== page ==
Aug 11, 2010

stone free to ride the breeze

This is the shed skin of a stonefly. Aquatic all its life, the insect crawled from Hazel Creek in July, cracked open its thorax, wriggled out, pumped its wings and took flight on misty night air. The white fibers on its head are like an umbilical cord, a remnant connection to the stonefly's former body.

I found the skin on a rock the next morning. It could not have been there long since the rock had been submerged by the prior day's afternoon rain. As the water receded, the stonefly crawled atop and began its brief aerial adulthood.

It will attempt to mate and contribute to the batch of eggs laid in the creek, timed to hatch as autumn leaves drop into the water, bringing nutrients on which the creek's ecosystem depends. Many types of insects and worms live on the rotting organic material that perpetually washes into a mountain stream, and these are prey for crayfish, darters and salamanders, in turn eaten by trout, raccoons and owls.

More than 100 species of stonefly occur in Southern Appalachain waters, with some likely undiscovered, some lost to science at the turn of the last century due to intensive logging, chestnut blight and slaughter of the passenger pigeon. There are more than 1,000 species of stonefly worldwide. Nine families occur in our region. The age of their oldest fossils (about 250 mya) combined with the geological history of the Appalachians makes it quite likely stoneflies evolved in these here hills.

The first winged insects were mayflies, which soon gave rise to damselflies and dragonflies. It was not long after that another mayfly lineage morphed into the first stonefly. All this took place in the Southern Appalachians some 300 million years ago as the shallow, inland sea west of the mountains receded, leaving behind the Cumberland Plateau and finally the Mississippi basin and the grand river herself.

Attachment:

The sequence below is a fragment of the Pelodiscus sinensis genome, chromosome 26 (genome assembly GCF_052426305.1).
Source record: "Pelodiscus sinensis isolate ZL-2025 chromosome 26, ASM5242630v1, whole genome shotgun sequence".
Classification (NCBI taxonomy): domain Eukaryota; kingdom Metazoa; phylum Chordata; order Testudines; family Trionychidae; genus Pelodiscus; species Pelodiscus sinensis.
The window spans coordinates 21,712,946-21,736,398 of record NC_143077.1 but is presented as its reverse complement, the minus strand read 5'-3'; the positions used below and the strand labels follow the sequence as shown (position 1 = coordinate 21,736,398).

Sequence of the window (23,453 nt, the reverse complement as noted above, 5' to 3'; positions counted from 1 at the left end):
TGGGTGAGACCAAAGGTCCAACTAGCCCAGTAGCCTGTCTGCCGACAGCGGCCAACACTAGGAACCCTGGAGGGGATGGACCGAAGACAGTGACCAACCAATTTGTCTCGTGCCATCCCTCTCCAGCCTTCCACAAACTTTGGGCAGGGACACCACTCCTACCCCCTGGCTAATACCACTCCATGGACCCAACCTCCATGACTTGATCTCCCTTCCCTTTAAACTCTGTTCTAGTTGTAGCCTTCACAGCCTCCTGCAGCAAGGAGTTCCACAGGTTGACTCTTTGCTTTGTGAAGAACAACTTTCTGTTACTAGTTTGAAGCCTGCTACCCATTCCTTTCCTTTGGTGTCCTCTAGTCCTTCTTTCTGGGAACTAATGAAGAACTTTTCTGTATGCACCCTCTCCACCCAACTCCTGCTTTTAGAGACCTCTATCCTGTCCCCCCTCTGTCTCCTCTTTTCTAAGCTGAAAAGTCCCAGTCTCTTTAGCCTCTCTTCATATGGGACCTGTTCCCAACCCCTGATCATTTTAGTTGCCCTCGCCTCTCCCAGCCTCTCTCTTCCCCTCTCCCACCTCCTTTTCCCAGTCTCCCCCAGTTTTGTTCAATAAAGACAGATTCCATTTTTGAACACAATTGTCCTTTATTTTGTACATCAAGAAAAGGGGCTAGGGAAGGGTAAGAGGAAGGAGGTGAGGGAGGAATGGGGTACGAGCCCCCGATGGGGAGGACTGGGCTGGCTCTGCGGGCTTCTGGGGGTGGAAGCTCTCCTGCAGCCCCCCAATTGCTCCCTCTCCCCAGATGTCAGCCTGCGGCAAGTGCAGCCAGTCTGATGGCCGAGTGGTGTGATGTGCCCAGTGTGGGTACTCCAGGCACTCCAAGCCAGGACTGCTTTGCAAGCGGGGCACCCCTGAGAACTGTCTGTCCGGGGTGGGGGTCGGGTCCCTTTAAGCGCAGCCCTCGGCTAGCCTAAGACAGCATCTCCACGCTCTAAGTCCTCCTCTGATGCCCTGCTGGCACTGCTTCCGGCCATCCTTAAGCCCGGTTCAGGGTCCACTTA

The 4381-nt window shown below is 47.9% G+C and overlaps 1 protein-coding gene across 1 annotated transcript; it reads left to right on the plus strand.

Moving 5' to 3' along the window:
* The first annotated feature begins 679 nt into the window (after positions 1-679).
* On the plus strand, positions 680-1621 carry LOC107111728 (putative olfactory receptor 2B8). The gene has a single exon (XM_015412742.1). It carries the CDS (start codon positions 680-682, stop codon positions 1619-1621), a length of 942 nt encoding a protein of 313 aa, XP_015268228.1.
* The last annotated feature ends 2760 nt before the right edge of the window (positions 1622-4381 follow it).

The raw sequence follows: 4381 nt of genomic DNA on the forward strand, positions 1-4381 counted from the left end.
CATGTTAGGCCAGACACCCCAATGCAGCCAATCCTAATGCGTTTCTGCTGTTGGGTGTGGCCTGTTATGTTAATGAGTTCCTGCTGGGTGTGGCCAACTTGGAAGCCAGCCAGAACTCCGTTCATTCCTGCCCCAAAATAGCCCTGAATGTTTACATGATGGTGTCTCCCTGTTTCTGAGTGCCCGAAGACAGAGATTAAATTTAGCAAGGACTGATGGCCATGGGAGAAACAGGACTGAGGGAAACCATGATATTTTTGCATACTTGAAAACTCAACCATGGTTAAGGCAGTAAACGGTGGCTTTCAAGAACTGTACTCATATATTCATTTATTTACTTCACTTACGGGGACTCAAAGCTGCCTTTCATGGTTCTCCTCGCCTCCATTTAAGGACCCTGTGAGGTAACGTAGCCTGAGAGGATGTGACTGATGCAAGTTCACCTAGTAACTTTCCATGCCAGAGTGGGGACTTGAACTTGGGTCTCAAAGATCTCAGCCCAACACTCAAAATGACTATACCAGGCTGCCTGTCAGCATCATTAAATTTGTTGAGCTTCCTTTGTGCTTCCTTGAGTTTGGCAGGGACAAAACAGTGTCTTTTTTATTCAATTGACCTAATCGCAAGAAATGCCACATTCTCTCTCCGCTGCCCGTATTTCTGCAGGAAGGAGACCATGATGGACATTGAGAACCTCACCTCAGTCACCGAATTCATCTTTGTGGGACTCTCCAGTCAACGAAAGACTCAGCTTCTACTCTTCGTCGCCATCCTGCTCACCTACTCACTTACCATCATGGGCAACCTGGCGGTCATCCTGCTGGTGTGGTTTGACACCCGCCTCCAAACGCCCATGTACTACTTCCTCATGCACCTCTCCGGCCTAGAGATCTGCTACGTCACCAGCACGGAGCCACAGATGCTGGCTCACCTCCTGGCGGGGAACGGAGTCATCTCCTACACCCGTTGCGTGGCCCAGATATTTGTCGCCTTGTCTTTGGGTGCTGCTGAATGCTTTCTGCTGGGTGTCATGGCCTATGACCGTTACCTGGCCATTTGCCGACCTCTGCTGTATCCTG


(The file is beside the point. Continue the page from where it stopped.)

The pictured skin is about an inch long, not counting the tails, and this is about as big as stoneflies get. They resemble roaches, and the similarity is not coincidence. It is likely the roach branch on the tree of life arose from the stonefly limb. In fact, the common ancestor of roaches, crickets and the whole Orthoptera assemblage may have been a stonefly.

Stoneflies spend most of their lives crawling slowly through the stones and muck of a streambed, grazing on crud, shedding occasionally to grow, then one day crawling from the water to sprout wings. Their flight is weak and slow, and they have little ability to manuever. If they run into something, they cling. Their search for a mate is clumsy and fraught with peril, but they have been succeeding for hundreds of millions of years, long enough to diversify into many genera and spawn a major assemblage of terrestrial insects.

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